Honors Theses and Capstones

Date of Award

Spring 2019

Project Type

Senior Honors Thesis

College or School




Program or Major

Biomedical Science

Degree Name

Bachelor of Science

First Advisor

David Needle

Second Advisor

Sherine Elsawa


Cephalopods can participate in complex navigation using landmarks that show context due to their statocysts. Statocysts are analogous to the vertebrate vestibular and auditory system encased in cartilage rather than bone making them more easily accessible. Age and anatomical dysfunctions are the reasons for many human vestibular malfunctions. Two of these sources are endolymph hydrops and aging. In the past, endolymph pressure changes were attributed to the ineffectual ion transport. Recent studies have illuminated the possibility of histamine receptors in the semicircular canal could be responsible for patients’ endolymph pressure changes rather than the previous belief that the pressure changes were due to high salt diets. Cephalopods have provided several models for studying vestibular dysfunction and a multitude of other peripheral and central nervous system attributes. The natural life stage of cephalopods results in immune suppression called senescence. Identifying developmental apoptotic changes, as well as assessing statocyst histamine amounts could indicate the validity of using cephalopods as a model for vertebrate vestibular malfunctions. We hypothesized that cell death and histamine would increase with age. Cephalopods were obtained from the Marine Biology Lab in Woods Hole Massachusetts and fixed less than sixteen hours post mortem. The specimens were then dissected and embedded to be put on slides. Immunofluorescence using indirect histamine and TUNEL assay were performed to evaluate the statocysts developmentally. These assays were done in duplicate; however, statistical significance was not determined. The results also seemingly contradicted our hypothesis with higher amounts of cell death, as well as histamine present in the young adults when compared to senescent adults across all species. However, it is worth noting that the nascent pilot study was successful in documenting histamine and apoptosis in the statocyst.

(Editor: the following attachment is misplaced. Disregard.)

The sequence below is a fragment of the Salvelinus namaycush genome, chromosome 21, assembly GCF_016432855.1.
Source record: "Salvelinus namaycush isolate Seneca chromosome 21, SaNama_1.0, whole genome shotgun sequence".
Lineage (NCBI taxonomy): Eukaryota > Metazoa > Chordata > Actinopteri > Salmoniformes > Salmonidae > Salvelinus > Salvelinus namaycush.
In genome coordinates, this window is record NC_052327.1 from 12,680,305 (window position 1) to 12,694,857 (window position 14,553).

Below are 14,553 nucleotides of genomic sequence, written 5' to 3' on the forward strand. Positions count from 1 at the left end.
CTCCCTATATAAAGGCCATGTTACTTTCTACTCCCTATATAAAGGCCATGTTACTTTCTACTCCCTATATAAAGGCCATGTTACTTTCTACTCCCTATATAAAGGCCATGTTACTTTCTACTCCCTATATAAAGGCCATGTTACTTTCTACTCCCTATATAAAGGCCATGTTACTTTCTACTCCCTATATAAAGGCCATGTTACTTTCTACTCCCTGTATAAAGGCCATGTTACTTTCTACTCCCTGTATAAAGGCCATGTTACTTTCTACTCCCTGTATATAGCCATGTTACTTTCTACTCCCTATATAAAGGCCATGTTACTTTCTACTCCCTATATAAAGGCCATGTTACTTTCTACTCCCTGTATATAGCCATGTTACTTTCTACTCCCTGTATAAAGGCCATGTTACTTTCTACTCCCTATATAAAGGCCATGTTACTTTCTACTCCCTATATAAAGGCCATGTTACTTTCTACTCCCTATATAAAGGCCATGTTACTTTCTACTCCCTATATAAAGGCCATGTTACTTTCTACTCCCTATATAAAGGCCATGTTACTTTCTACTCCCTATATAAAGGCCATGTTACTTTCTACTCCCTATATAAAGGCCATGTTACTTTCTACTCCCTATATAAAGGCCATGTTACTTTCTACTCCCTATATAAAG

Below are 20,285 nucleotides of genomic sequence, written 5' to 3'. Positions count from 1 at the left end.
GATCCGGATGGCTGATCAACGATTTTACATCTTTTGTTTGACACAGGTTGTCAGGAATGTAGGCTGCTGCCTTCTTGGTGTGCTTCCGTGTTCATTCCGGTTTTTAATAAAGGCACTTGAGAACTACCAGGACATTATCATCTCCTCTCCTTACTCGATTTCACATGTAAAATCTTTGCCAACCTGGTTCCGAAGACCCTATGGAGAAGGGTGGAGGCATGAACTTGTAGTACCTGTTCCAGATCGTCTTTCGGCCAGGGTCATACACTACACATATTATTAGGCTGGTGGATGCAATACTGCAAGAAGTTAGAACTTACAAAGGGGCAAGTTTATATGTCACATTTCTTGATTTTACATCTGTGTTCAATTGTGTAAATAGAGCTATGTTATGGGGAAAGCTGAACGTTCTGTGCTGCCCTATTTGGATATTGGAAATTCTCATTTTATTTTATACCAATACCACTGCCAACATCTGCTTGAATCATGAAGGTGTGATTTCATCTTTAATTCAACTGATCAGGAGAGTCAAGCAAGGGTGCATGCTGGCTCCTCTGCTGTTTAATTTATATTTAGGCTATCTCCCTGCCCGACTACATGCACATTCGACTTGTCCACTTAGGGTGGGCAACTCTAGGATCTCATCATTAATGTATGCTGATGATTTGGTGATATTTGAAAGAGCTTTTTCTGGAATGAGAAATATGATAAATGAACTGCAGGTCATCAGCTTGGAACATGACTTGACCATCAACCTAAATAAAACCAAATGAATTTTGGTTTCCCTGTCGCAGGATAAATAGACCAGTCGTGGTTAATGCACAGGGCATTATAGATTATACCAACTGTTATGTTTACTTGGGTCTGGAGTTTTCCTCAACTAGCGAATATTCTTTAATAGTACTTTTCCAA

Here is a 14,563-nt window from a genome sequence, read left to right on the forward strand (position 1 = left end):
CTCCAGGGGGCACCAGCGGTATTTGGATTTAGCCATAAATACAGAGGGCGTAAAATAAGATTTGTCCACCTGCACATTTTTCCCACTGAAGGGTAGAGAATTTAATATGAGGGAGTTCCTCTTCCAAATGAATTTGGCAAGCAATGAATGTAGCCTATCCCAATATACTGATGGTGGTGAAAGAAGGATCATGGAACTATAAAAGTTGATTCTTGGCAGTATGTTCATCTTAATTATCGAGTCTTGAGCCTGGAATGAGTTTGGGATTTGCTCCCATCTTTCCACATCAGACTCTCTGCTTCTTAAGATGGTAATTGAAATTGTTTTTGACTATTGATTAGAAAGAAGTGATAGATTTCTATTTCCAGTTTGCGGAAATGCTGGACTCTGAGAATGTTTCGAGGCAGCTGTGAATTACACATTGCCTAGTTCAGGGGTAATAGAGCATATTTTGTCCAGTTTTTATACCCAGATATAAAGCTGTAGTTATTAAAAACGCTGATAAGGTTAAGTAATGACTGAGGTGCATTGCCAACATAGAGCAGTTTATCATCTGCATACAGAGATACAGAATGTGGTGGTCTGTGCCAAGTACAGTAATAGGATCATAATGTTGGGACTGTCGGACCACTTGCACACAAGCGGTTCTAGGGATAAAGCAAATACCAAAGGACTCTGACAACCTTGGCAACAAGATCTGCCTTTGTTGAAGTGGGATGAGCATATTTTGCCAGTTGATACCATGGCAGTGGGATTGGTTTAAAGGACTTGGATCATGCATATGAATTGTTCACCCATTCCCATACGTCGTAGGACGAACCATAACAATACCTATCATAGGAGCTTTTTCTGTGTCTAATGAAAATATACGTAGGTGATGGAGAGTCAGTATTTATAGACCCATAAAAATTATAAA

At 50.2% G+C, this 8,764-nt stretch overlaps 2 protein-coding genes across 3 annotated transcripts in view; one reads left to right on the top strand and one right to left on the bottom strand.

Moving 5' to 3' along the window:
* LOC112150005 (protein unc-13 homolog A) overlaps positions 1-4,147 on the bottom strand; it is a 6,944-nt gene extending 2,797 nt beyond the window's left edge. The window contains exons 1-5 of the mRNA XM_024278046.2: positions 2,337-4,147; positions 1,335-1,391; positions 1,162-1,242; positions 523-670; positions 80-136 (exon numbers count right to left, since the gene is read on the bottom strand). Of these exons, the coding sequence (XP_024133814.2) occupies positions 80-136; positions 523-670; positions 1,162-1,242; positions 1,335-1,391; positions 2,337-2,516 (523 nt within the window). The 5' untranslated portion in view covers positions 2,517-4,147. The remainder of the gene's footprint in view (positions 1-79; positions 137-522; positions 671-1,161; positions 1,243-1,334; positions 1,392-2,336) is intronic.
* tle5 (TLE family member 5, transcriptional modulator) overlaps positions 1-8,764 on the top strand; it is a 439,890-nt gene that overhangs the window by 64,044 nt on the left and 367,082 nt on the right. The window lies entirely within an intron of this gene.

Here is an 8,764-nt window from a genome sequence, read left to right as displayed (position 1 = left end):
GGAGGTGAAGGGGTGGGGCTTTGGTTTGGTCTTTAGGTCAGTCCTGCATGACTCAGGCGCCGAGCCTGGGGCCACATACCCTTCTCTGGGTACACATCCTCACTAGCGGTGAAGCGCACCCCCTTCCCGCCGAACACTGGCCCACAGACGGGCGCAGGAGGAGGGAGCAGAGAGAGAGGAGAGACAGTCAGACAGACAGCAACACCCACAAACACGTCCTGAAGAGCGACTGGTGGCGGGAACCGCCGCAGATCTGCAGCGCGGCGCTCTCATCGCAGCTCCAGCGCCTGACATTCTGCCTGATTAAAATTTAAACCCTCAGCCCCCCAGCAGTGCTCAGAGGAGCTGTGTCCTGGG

Ms. Shelby Halley, head histology technician at NHVDL for her time and work preparing slides. INCO grant.